Robinson JA, et al. Exploring the Relationship Between Religious Service Attendance, Mental Disorders, and Suicidality Among Different Ethnic Groups: Results From a Nationally Representative Survey. Depress Anxiety. 2012;29(11):983-90. PubMed PMID: 22786758.
* Article titles in AMA citation format should be in sentence-case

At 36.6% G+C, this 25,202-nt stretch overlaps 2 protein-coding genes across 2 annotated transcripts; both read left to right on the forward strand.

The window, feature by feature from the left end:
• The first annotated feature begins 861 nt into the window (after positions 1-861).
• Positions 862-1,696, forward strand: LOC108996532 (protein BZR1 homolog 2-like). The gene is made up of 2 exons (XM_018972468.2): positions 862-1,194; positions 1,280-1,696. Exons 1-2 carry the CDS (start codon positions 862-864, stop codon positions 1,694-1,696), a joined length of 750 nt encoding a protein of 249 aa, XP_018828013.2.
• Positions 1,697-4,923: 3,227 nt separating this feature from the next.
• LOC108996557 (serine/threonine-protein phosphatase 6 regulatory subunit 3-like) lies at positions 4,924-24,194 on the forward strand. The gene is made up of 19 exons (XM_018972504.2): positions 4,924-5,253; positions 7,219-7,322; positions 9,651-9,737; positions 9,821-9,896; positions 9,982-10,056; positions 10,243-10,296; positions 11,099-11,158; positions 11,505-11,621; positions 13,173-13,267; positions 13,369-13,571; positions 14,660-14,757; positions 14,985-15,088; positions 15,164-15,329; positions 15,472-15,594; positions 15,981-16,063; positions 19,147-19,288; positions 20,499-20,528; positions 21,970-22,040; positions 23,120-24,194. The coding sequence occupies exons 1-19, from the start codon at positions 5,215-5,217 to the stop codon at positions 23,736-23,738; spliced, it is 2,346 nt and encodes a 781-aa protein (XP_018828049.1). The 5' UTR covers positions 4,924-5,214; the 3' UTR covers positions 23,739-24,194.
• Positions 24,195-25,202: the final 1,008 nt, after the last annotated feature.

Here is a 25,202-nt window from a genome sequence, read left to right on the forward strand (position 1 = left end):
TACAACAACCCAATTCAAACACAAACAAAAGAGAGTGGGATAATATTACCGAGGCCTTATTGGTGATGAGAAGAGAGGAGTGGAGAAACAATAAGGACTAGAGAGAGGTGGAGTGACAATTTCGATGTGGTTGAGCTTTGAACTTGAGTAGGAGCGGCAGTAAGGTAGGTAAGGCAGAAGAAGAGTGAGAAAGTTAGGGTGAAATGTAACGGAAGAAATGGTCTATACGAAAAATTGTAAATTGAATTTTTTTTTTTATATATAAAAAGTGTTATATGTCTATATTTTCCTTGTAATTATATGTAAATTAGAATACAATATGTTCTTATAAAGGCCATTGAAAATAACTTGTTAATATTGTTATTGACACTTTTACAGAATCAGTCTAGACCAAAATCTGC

TY - JOUR T1 - Exploring the relationship between religious service attendance, mental disorders, and suicidality among different ethnic groups: results from a nationally representative survey. AU - Robinson,Jennifer A, AU - Bolton,James M, AU - Rasic,Daniel, AU - Sareen,Jitender, Y1 - 2012/07/11/ PY - 2012/02/06/received PY - 2012/06/03/revised PY - 2012/06/09/accepted PY - 2012/7/13/entrez PY - 2012/7/13/pubmed PY - 2013/4/23/medline SP - 983 EP - 90 JF - Depression and anxiety JO - Depress Anxiety VL - 29 IS - 11 N2 - BACKGROUND: To date, sufficient data have not been available to examine ethnic differences in religiosity and mental health in the general population. However, evidence exists to suggest that the protective effects of religion may differ across ethnic groups. This study examined the relationship between religious attendance and mental health across ethnic groups. METHODS: The Collaborative Psychiatric Epidemiologic Survey (N = 20,130) is a large, ethnically diverse sample of adult, US respondents. Frequency of attendance at religious services was measured as: at least once per week (reference group), one to three times per month, less than once per month, or less than once per year. Multiple logistic regression analyses examined associations between religious attendance and mood, anxiety and substance use disorders, as well as suicidal ideation and attempts. Models adjusted for sociodemographics and comorbidity. RESULTS: Results differed when performed within each ethnicity. Infrequent religious attendance was associated with substance use disorders in Whites and Africans only (Adjusted Odds Ratio (AOR) = 2.30 [95% CI = 1.77-2.99]; AOR = 1.86 [1.25-2.79], respectively), and with anxiety and suicidal ideation in Whites (AOR = 1.44 [1.10-1.88]; AOR = 1.58 [1.24-2.01]) and Hispanics only (AOR = 2.35 [1.17-4.73]; AOR = 1.70 [1.15-2.52]). Asians were the only group in which religious attendance was associated with mood disorders (AOR = 4.90 [1.54-15.60]). Interaction terms were nonsignificant. CONCLUSIONS: The present study suggests that ethnicity is an important variable to consider in the relationship between religiosity and mental health. Future studies should attempt to either adjust for or stratify by ethnicity when examining these relationships. SN - 1520-6394 UR - https://www.unboundmedicine.com/medline/citation/22786758/Exploring_the_relationship_between_religious_service_attendance_mental_disorders_and_suicidality_among_different_ethnic_groups:_results_from_a_nationally_representative_survey_ L2 - https://doi.org/10.1002/da.21978 DB - PRIME DP - Unbound Medicine ER -